First thing I'll say is that the pace and the level of integration has got to be driven by the strategy. And it's not that more integration is better or worse. There are businesses where a lot of integration is absolutely needed right from the beginning. And there's other situations where it might make sense to leave the businesses alone.
Historically in Trimble, we were managed principally as a collection of individual business units, where the collaboration between them was light and was opportunistic. And our strategy has evolved, we talk about our strategy in terms of connected scale. So we're connecting these businesses that used to be separate, bringing them together using the scale of our 4 billion dollars of revenue base to make ourselves more powerful. That strategy has dictated a more aggressive approach to integration.
So it used to be the case 10 years ago. One of the presidents of a company we acquired was told that the corporate accounting people at Trimble are going to be a pain in his butt, but don't let anybody else mess with your business or tell you what to do. And now, the acquired companies want more integration because we're about cross-selling and selling bundled solutions, and we are aggressively moving in that direction.
So even today, we have dozens of ERPs, most of which came from acquired companies, and we're going as fast as we can to bring the ERPs and the CRM systems, the corporate enterprise systems together, because that's what our strategy requires.
As far as budgeting and we have dedicated resources, part of my corporate development team does nothing but integrations and they've done it a lot. We got the checklists all worked out. We were particularly careful in a number of areas. Particularly, the company was private before investing in financial controls and cybersecurity controls. So we have an absolutely sacrosanct set aside budget for those integration activities that need to kick in immediately upon the acquisition to make sure that the financial controls are adequate and that our cyber security posture is positive.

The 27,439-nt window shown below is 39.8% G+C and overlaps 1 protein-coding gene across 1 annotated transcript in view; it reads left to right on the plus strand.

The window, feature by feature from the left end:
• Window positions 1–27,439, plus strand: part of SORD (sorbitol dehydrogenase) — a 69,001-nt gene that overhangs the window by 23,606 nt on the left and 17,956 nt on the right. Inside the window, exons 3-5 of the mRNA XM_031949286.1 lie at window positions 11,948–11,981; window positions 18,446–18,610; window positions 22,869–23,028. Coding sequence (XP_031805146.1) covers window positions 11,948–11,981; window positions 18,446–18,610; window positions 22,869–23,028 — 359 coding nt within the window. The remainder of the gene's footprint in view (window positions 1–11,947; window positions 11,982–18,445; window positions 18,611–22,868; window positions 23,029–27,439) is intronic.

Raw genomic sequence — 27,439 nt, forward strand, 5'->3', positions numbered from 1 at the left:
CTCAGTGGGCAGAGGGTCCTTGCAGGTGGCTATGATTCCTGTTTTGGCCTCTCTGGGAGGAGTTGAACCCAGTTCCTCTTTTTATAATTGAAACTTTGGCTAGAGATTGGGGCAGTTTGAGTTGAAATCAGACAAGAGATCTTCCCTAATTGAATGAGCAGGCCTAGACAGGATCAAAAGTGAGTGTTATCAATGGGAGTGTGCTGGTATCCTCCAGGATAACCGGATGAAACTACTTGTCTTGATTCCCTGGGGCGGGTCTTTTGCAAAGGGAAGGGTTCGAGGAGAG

So we go after that really fast, then we put together teams involving the target management and our teams to figure out the pace of bringing everything together. I wish it could go faster. I think most of the people in our teams wish it could go faster, but there's a pragmatic limit to how much you can get done. But this is something we're good at. We're more serious about it now than we used to be 10 years ago because our strategy has evolved. But it's something we take really seriously and we're really organized in how we do it.
How the speed of integration impacts value realization
Our strategy, as I said, is about connecting and scaling. I'll never forget one of the first businesses I visited in Trimble after I joined in 2019, which was one of my last business trips to a company we had acquired in Florida, and we were debating the whole topic of the level of integration in M&A.
My opinion as a newcomer to Trimble was asked, and I spent the night at dinner with some of the sales folks people, and their view was there's so much opportunity now that we're not just an entrepreneurial business, but we're part of Trimble to sell together faster, and I wish we were more integrated.
The normal assumption is that management teams and companies, when they're required, want to be left alone. They don't want the corporate parent. And what I found was that the people actually at the coalface doing work with the customers wanted us to hurry up and that was really validating.
So to answer your question, in the context of Trimble, more integration is key to creating more value because we're about selling these connected platforms of solutions. And when they're on their own island, as a CFO, it drives me nuts. We have dozens of ERP systems. We have dozens of CRM instances that's expensive to maintain.
And I have finance people all over the place working in different technologies. It's fundamentally inefficient. And it prevents us from selling to our customers bundles in the most seamless way we can. So I know there's a very high shareholder value proposition from bringing these companies together. And now we're not even debating that anymore, debating the direction we want to go. We are debating how fast we can get there.
We've left these acquired businesses to a pretty great extent on their own with their own business process and system platforms, and we're aggressively investing in bringing them together. In fact, we just went live a few weeks ago with a big implementation where we're taking all these disparate systems for our North American construction software company, some of which were acquired 567 years ago, pulling them all together, and that's really taxed our information technology teams.